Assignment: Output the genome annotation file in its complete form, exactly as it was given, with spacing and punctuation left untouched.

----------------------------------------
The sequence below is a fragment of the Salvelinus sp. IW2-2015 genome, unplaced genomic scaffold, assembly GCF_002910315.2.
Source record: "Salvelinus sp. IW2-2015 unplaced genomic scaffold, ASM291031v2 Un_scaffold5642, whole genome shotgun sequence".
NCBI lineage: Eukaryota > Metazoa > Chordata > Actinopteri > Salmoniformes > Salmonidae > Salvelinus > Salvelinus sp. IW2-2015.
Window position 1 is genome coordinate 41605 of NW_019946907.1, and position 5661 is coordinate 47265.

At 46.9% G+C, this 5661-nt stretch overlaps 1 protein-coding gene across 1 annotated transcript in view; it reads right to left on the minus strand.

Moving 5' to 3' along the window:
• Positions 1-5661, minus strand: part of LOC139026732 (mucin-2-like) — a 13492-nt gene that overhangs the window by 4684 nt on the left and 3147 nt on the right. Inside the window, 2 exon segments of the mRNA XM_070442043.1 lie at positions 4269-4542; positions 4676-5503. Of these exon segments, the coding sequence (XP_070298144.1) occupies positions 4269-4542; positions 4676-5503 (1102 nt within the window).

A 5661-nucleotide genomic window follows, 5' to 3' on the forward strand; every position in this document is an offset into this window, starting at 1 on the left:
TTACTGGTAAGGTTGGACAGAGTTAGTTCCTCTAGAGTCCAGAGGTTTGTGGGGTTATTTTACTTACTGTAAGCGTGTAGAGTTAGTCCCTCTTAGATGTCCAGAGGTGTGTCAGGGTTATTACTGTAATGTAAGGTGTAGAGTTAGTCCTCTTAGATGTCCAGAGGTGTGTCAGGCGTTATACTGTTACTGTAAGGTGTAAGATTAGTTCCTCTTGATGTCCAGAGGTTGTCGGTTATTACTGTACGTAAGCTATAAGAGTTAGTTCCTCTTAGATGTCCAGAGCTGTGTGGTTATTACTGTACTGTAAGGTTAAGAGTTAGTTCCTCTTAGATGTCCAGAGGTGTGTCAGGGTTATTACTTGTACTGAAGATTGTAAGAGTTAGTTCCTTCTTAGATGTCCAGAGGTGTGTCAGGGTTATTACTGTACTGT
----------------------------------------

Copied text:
The sequence below is a fragment of the Salvelinus sp. IW2-2015 genome, unplaced genomic scaffold, assembly GCF_002910315.2.
Source record: "Salvelinus sp. IW2-2015 unplaced genomic scaffold, ASM291031v2 Un_scaffold5642, whole genome shotgun sequence".
NCBI lineage: Eukaryota > Metazoa > Chordata > Actinopteri > Salmoniformes > Salmonidae > Salvelinus > Salvelinus sp. IW2-2015.
Window position 1 is genome coordinate 41605 of NW_019946907.1, and position 5661 is coordinate 47265.

At 46.9% G+C, this 5661-nt stretch overlaps 1 protein-coding gene across 1 annotated transcript in view; it reads right to left on the minus strand.

Moving 5' to 3' along the window:
• Positions 1-5661, minus strand: part of LOC139026732 (mucin-2-like) — a 13492-nt gene that overhangs the window by 4684 nt on the left and 3147 nt on the right. Inside the window, 2 exon segments of the mRNA XM_070442043.1 lie at positions 4269-4542; positions 4676-5503. Of these exon segments, the coding sequence (XP_070298144.1) occupies positions 4269-4542; positions 4676-5503 (1102 nt within the window).

A 5661-nucleotide genomic window follows, 5' to 3' on the forward strand; every position in this document is an offset into this window, starting at 1 on the left:
TTACTGGTAAGGTTGGACAGAGTTAGTTCCTCTAGAGTCCAGAGGTTTGTGGGGTTATTTTACTTACTGTAAGCGTGTAGAGTTAGTCCCTCTTAGATGTCCAGAGGTGTGTCAGGGTTATTACTGTAATGTAAGGTGTAGAGTTAGTCCTCTTAGATGTCCAGAGGTGTGTCAGGCGTTATACTGTTACTGTAAGGTGTAAGATTAGTTCCTCTTGATGTCCAGAGGTTGTCGGTTATTACTGTACGTAAGCTATAAGAGTTAGTTCCTCTTAGATGTCCAGAGCTGTGTGGTTATTACTGTACTGTAAGGTTAAGAGTTAGTTCCTCTTAGATGTCCAGAGGTGTGTCAGGGTTATTACTTGTACTGAAGATTGTAAGAGTTAGTTCCTTCTTAGATGTCCAGAGGTGTGTCAGGGTTATTACTGTACTGT